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What Is MOX?

"MOX" refers to "mixed oxide nuclear fuel." The fuel consists of two types of oxygen-containing compounds able to undergo nuclear fission reactions specifically, uranium oxide blended with a small amount of plutonium oxide.

Whereas low-enriched uranium remains the primary fuel burned in nuclear reactors worldwide, MOX came into use in the 1980s as a way of disposing of surplus weapons-grade plutonium. There are some 260 tonnes of military plutonium in world stockpiles which, if they weren't used as fuel, would have to be disposed of as nuclear waste.

Another attraction of MOX lies in the fact that plutonium is much more "fissile" than low-enriched uranium: Its atomic nuclei undergo fission split into smaller parts, releasing heat with more ease. One kilogram of Pu-239, an isotope of plutonium, can produce sufficient heat to generate nearly 10 million kilowatt-hours of electricity.

One facility where purely-uranium fuel gets reprocessed to become MOX is the Fukushima Daiichi nuclear power plant in Japan. Reactor Unit 3 burns MOX fuel made of 94 percent uranium and 6 percent plutonium.

MOX fuel rods in a spent fuel pool at Fukushima are causing grave concern. The latest chapter in a catastrophic chain of events since the power plant was damaged by Friday's massive 9.0 earthquake, workers are unable to keep the MOX rods in the spent fuel pool sufficiently cool, and if they start to burn, plutonium, an especially dangerous radioactive substance, will be released into the environment.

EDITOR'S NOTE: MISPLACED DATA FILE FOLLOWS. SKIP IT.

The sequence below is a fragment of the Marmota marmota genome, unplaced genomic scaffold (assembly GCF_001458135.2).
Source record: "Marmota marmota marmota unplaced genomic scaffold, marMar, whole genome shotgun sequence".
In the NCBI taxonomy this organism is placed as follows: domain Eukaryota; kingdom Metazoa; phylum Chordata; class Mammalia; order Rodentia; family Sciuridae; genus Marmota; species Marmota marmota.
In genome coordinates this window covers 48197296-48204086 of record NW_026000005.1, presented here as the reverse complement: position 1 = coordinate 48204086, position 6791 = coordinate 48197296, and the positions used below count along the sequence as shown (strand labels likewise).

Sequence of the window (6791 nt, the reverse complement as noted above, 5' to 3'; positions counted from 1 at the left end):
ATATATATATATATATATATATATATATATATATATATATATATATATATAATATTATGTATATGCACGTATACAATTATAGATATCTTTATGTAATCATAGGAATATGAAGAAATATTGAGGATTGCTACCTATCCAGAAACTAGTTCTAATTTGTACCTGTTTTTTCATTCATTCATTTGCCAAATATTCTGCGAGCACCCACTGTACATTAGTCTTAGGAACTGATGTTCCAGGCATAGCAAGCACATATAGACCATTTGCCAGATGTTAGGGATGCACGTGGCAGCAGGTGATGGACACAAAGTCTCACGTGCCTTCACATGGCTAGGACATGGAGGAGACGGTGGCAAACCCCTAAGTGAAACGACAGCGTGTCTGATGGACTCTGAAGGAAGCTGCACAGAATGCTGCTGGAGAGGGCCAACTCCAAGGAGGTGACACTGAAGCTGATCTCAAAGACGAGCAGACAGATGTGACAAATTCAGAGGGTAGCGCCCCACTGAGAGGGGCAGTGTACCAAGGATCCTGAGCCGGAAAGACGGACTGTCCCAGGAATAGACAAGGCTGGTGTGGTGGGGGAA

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Natalie Wolchover was a staff writer for Live Science from 2010 to 2012 and is currently a senior physics writer and editor for Quanta Magazine. She holds a bachelor's degree in physics from Tufts University and has studied physics at the University of California, Berkeley. Along with the staff of Quanta, Wolchover won the 2022 Pulitzer Prize for explanatory writing for her work on the building of the James Webb Space Telescope. Her work has also appeared in the The Best American Science and Nature Writing and The Best Writing on Mathematics, Nature, The New Yorker and Popular Science. She was the 2016 winner of the  Evert Clark/Seth Payne Award, an annual prize for young science journalists, as well as the winner of the 2017 Science Communication Award for the American Institute of Physics.